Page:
What to do when your child/teenager is self-harming
As a parent, it is alarming and extremely upsetting to find out your child at any age is self-harming. No parent book can prepare you for this and it is common to feel a mixture of emotions. Finding out that your child is harming themselves can increase anxiety, guilt, anger, shame, frustration and sadness.
Self-harm is a common unhealthy coping skill young individuals nowadays utilize. Most of the time, this is not a reflection on the parenting yet the stress and emotional issues your child may be experiencing on their own. Self-harm can be self-inflicted cuts or burns, punching and pinching themselves.
In theory, our brains experience physical and emotional pain in the same two areas (anterior insula, and anterior cingulate cortex). These areas in the brain process pain and cannot differentiate between a bee sting and anxiety triggers. Individuals who engage in self-harm learn to inflict physical pain to release “feel good” hormones in the body, therefore causing a decrease in the emotional pain.
The purpose of individual for self-harming differs from person to person. Some may believe they deserve it, others might feel so numb that harming is better than nothing feeling nothing. Individuals who self-harm, hurt themselves to cope with their intense emotional pain. It is important to understand that emotions are not just psychological, and that they are physical sensations as well.
So what next?
As a parent the number one thing you can do is support your child’s recovery, in which many parents have reported a positive relationship increase with their child. Here are a few tips to help parents get through this distressing time.
- Do not question their motives. Asking the why/how/when will not provide answers and more importantly your child may not even have the answers. Instead ask them how they would like to be supported.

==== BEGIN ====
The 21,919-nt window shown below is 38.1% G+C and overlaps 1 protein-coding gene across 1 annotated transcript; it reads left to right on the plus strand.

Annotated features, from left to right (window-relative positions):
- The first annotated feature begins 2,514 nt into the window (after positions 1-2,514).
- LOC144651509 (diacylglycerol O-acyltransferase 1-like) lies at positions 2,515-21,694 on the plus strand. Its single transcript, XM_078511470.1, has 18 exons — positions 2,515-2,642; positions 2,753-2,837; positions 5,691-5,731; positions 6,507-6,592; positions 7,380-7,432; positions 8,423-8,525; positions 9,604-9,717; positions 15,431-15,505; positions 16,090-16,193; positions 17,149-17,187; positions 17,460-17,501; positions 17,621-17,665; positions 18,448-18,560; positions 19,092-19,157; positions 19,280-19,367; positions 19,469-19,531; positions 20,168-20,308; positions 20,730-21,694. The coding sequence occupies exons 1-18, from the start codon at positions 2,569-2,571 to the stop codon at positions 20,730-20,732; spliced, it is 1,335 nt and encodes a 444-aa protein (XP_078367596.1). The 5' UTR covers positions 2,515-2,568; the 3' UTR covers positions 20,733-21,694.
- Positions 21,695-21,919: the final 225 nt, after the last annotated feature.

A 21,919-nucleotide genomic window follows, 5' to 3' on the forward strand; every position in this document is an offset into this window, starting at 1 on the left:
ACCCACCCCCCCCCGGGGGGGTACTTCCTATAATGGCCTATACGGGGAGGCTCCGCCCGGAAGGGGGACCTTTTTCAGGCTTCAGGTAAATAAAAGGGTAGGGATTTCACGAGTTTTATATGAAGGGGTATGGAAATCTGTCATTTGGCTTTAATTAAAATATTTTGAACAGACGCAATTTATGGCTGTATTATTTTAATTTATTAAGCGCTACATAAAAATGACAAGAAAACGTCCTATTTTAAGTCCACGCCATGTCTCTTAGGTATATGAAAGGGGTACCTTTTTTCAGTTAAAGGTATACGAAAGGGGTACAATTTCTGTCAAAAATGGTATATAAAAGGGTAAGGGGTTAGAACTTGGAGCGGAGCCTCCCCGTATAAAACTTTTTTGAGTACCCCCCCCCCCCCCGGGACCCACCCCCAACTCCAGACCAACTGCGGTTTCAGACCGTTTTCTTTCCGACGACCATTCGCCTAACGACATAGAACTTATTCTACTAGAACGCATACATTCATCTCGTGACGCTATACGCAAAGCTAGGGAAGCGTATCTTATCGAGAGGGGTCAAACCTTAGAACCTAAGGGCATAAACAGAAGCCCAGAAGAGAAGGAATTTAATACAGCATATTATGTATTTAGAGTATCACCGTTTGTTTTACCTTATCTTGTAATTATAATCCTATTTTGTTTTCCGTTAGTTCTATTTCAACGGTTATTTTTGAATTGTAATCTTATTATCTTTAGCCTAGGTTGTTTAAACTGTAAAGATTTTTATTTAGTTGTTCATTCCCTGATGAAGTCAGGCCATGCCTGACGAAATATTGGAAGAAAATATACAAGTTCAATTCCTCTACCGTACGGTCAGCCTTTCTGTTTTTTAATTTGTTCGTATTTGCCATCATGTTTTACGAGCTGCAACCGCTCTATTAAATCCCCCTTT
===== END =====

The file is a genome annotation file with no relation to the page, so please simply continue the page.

- Validate their feelings! Validation may seem counterproductive, yet it is an essential piece to parenting. By acknowledging your child’s inner pain, they feel heard and understood.
- Do not punish your child. Self-harm can look and is talked about as a sign of rebellious behaviors, but that is a myth. Do not make pain worse, and instead nurture them with love.
- Create a safety plan with your child. Have a conversation and make their space safe and remove any objects utilized to inflict harm. Discuss what the child can do instead, such as phone a friend, remove themselves from the room or talk with a trusted friend.
- Assess for suicidal ideations. It is OKAY to ask your child if they have any suicidal thoughts. Feel free to ask multiple times as your child may feel scared/embarrassed. Remember your child is just as confused as you are.
- Find a therapist. Therapists are trained clinicians that assist in these situations and can help you and your child heal from the pain.
Helping your child overcome self-harm is stressful and scary. Offer your guidance and nurturance throughout your child’s recovery. If you are in need of support for yourself and family, please contact Therapy Etc.